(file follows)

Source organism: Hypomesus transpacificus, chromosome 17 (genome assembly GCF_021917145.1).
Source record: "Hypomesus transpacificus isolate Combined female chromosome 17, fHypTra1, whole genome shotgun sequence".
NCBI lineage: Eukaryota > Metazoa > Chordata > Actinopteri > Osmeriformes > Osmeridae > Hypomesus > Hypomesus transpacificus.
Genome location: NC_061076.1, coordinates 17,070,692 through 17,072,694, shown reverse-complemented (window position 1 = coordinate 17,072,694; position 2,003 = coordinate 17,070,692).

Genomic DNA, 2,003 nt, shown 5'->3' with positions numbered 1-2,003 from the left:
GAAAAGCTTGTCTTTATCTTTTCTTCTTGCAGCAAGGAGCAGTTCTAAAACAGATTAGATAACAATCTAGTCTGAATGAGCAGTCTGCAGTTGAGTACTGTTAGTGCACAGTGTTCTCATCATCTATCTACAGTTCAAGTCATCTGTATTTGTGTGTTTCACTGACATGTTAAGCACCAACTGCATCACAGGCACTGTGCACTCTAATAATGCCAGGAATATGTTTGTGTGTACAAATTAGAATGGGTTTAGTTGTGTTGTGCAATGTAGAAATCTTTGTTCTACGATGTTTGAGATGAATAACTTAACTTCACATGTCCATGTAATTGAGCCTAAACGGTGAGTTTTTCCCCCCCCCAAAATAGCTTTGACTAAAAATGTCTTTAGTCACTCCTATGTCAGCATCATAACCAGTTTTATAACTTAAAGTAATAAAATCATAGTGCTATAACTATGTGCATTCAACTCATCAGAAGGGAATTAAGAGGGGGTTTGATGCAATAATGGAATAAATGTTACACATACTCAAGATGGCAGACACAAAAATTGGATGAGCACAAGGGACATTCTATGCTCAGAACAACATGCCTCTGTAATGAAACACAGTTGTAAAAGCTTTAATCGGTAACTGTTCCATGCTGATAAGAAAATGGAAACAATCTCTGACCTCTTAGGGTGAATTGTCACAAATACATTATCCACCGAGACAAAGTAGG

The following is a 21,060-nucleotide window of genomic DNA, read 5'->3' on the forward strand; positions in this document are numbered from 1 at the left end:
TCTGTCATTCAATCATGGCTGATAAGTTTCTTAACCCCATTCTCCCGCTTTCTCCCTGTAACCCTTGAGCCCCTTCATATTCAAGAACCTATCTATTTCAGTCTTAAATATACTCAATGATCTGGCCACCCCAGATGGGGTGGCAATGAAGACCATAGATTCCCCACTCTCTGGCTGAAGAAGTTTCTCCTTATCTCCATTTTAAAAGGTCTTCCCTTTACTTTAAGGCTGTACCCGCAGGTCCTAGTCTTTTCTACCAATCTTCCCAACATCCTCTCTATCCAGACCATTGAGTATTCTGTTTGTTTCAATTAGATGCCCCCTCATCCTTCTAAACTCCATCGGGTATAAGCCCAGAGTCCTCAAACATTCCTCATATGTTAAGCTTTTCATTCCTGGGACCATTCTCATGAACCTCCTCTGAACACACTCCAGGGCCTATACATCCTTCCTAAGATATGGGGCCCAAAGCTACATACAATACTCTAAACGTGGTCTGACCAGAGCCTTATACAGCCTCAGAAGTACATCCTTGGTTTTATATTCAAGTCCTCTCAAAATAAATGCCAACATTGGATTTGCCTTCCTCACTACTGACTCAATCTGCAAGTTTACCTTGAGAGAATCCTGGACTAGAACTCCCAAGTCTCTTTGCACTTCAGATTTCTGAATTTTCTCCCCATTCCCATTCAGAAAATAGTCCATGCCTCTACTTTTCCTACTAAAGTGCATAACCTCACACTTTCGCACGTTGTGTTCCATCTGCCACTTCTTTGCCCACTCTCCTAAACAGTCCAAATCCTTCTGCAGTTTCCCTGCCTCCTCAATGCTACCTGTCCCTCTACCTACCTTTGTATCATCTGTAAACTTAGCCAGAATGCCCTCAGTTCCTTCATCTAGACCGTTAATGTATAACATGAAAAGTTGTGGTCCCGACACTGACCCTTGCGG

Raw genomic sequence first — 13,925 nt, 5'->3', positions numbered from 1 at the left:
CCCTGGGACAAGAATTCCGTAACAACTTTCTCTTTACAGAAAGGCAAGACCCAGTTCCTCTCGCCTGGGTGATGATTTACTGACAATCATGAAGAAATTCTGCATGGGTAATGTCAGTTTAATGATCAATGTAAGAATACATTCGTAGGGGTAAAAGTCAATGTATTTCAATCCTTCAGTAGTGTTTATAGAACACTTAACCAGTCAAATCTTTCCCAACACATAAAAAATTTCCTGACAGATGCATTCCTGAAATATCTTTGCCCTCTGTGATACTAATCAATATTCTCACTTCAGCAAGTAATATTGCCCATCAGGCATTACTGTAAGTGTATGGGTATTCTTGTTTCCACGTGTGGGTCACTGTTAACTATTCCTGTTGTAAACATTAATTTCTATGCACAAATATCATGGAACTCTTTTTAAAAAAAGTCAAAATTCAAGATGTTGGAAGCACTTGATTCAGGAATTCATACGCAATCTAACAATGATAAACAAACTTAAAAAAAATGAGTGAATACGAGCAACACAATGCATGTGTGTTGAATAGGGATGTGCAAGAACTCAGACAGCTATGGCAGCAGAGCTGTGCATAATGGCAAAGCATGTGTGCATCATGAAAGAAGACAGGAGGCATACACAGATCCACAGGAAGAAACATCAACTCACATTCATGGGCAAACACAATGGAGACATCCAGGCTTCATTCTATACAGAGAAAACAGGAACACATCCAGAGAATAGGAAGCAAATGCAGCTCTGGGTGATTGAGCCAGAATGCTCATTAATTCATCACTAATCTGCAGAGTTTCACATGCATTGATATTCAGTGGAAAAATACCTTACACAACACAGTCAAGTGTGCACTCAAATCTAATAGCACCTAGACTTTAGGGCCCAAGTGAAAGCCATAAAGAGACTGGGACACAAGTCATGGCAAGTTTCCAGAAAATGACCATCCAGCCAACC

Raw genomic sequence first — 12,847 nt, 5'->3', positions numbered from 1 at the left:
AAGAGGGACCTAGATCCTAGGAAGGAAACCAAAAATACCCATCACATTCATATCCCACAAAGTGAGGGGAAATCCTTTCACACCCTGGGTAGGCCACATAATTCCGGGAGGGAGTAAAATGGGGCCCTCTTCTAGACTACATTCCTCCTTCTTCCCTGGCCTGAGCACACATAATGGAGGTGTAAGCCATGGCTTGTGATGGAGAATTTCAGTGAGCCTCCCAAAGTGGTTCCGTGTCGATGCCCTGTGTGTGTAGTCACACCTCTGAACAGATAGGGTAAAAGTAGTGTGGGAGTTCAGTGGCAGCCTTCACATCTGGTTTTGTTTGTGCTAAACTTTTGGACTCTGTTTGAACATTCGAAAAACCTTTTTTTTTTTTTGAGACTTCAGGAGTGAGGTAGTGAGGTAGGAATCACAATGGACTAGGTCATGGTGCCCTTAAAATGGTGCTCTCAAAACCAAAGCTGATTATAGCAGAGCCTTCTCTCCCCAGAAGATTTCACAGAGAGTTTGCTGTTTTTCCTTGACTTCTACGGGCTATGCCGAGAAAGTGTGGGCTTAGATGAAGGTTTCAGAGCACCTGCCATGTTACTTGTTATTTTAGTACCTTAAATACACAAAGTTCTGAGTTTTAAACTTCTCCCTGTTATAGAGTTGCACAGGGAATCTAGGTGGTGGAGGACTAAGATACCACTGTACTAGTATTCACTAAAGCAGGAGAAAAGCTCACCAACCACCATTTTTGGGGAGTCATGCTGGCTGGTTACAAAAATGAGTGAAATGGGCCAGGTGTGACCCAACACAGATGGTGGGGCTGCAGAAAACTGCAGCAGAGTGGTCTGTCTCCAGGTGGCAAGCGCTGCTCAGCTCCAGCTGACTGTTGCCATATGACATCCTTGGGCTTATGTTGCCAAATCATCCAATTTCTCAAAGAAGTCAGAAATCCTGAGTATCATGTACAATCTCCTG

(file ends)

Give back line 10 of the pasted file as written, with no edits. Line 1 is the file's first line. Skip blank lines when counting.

CCCTGGGACAAGAATTCCGTAACAACTTTCTCTTTACAGAAAGGCAAGACCCAGTTCCTCTCGCCTGGGTGATGATTTACTGACAATCATGAAGAAATTCTGCATGGGTAATGTCAGTTTAATGATCAATGTAAGAATACATTCGTAGGGGTAAAAGTCAATGTATTTCAATCCTTCAGTAGTGTTTATAGAACACTTAACCAGTCAAATCTTTCCCAACACATAAAAAATTTCCTGACAGATGCATTCCTGAAATATCTTTGCCCTCTGTGATACTAATCAATATTCTCACTTCAGCAAGTAATATTGCCCATCAGGCATTACTGTAAGTGTATGGGTATTCTTGTTTCCACGTGTGGGTCACTGTTAACTATTCCTGTTGTAAACATTAATTTCTATGCACAAATATCATGGAACTCTTTTTAAAAAAAGTCAAAATTCAAGATGTTGGAAGCACTTGATTCAGGAATTCATACGCAATCTAACAATGATAAACAAACTTAAAAAAAATGAGTGAATACGAGCAACACAATGCATGTGTGTTGAATAGGGATGTGCAAGAACTCAGACAGCTATGGCAGCAGAGCTGTGCATAATGGCAAAGCATGTGTGCATCATGAAAGAAGACAGGAGGCATACACAGATCCACAGGAAGAAACATCAACTCACATTCATGGGCAAACACAATGGAGACATCCAGGCTTCATTCTATACAGAGAAAACAGGAACACATCCAGAGAATAGGAAGCAAATGCAGCTCTGGGTGATTGAGCCAGAATGCTCATTAATTCATCACTAATCTGCAGAGTTTCACATGCATTGATATTCAGTGGAAAAATACCTTACACAACACAGTCAAGTGTGCACTCAAATCTAATAGCACCTAGACTTTAGGGCCCAAGTGAAAGCCATAAAGAGACTGGGACACAAGTCATGGCAAGTTTCCAGAAAATGACCATCCAGCCAACC